Home » Articles » Nice guys -those columnists, October 23, 1948

Nice guys -those columnists, October 23, 1948


October 23, 1948

By Jose A. Quirino

BULLETS are not half so effective as an irate columnist’s words,” declared my friend the other day. No truer words have been spoken. A columnist is always right. At least, that is what he maintains. No one is safe from his attack. From the beggar to the so-called –untouchable,” anyone can be the victim of the columnist’s ire. Never try to argue with one. You have no chance, brother. He always wins. When he mentions you in his “menu special,” better dismiss everything with a shrug of the shoulders and atone for whatever evil you have done. Or else… you know the rest.

In attempting to pen my humble opinion about some of the columnists, I pray to God that I’ll not be the victim of their “broadsides.”

Since the pre-war days when I began reading Dayrit’s “Good Morning Judge,” I have been an avid reader of columns by different columnists. Since then, noticing their courage in flinging biting invectives against crooked men and their dirty doings, I have maintained a high respect for their constructive criticism. (A fellow who does not have a columnist-phobia will develop it in time. They can make anybody quake in his boots.) However, columnists are sometimes more destructive than constructive, especially when they fly off the handle and give vent to their personal feelings. When they get too personal in their criticism, they become “columnists.” Alfonso Denoga has the right term for it: “character assassination.” This is where the woman-columnist holds the edge over the man. It is, perhaps, due to the feminine touch which she seldom loses, even at the height of her ire.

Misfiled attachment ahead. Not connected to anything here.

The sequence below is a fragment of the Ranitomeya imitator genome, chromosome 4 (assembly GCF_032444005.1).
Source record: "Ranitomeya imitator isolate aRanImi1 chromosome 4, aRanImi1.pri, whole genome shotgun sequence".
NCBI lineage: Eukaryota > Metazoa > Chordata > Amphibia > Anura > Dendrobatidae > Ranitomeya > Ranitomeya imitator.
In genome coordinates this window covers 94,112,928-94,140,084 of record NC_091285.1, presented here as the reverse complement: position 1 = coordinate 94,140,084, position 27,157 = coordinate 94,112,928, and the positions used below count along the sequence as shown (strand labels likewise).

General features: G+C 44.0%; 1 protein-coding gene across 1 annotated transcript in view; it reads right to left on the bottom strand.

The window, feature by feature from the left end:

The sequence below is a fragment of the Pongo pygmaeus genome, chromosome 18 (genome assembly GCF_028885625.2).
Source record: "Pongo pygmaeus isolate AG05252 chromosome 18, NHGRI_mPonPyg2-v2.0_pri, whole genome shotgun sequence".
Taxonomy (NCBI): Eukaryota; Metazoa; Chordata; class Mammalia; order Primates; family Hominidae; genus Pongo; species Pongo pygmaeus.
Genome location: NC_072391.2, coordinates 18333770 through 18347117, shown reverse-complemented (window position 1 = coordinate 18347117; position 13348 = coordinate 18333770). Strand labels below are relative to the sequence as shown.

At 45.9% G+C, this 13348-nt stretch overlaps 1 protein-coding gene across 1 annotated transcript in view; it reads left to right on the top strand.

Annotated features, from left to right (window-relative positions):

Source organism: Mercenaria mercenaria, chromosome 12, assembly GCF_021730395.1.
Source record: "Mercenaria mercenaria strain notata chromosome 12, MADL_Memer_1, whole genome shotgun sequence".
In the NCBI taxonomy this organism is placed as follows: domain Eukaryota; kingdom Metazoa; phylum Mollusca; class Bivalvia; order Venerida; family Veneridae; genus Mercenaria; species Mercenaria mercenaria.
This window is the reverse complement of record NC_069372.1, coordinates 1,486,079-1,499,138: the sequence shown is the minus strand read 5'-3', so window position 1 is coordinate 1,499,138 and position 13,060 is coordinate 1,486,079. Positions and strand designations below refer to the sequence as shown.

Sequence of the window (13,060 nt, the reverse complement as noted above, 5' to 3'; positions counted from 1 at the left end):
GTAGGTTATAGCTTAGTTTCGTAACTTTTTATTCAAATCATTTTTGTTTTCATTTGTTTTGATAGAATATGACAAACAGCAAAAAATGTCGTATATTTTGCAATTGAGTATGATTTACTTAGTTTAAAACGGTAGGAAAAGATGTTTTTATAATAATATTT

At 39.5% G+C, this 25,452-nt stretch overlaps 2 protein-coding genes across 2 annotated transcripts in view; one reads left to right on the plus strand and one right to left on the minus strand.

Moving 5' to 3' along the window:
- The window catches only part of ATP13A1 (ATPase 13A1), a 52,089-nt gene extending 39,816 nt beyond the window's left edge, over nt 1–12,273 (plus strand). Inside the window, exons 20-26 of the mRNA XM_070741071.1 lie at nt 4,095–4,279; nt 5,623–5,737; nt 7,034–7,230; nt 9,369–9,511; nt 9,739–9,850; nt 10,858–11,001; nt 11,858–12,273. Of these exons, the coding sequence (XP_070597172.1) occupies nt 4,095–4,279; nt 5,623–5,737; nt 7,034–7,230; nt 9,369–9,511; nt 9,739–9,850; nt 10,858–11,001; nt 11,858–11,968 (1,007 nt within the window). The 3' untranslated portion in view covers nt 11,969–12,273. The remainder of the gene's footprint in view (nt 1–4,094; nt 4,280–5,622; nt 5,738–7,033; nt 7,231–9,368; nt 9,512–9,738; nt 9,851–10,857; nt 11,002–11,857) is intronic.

Among the popular columnists of today are the Manila Chronicle “bright boys.” There is Armando Malay with his famous “With a Grain of Salt.” He is the favorite columnist of letter-writers who have some complaints to make. In brief, concise sentences Malay takes up an issue with a grain of humor and winds up with a “coup de grace.” Once, for his vitriolic attacks against a senator whom he dubbed the solicitor general of “Hong Kong hams,” he was sued in court for libel, by the solon.

Then, there is Ernie del Rosario with his “Off the Beat.” A few times suspected as a Communist, he successfully showed in his column that he is not. He is not for overthrowing the government but for reforming it.

Lest I forget, there is Horacio (Teban) Borromeo of “On the Record” fame. When he wants to drive home a point he often writes, “I don’t say that Mr. So-and-so is a crook or that he did this and that, but, etc. etc.” Of course, he cannot be accused of libel for a thing he does not say. Ironically, however, he implies that Mr. So-and-so is a crook and exposes his shady deals through effective “double talk.” Smart guy, that Teban.

In the Manila Times we find Joaquin Roces and Maria Kalaw Katigbak. The former’s “lafterpiece” is “My Daily Bread” and the latter’s is “Checkpoint.” Both employ satire in their columns. Roces has created a fictitious character called “Maneng” who serves as his Charlie MacCarthy in his witty column.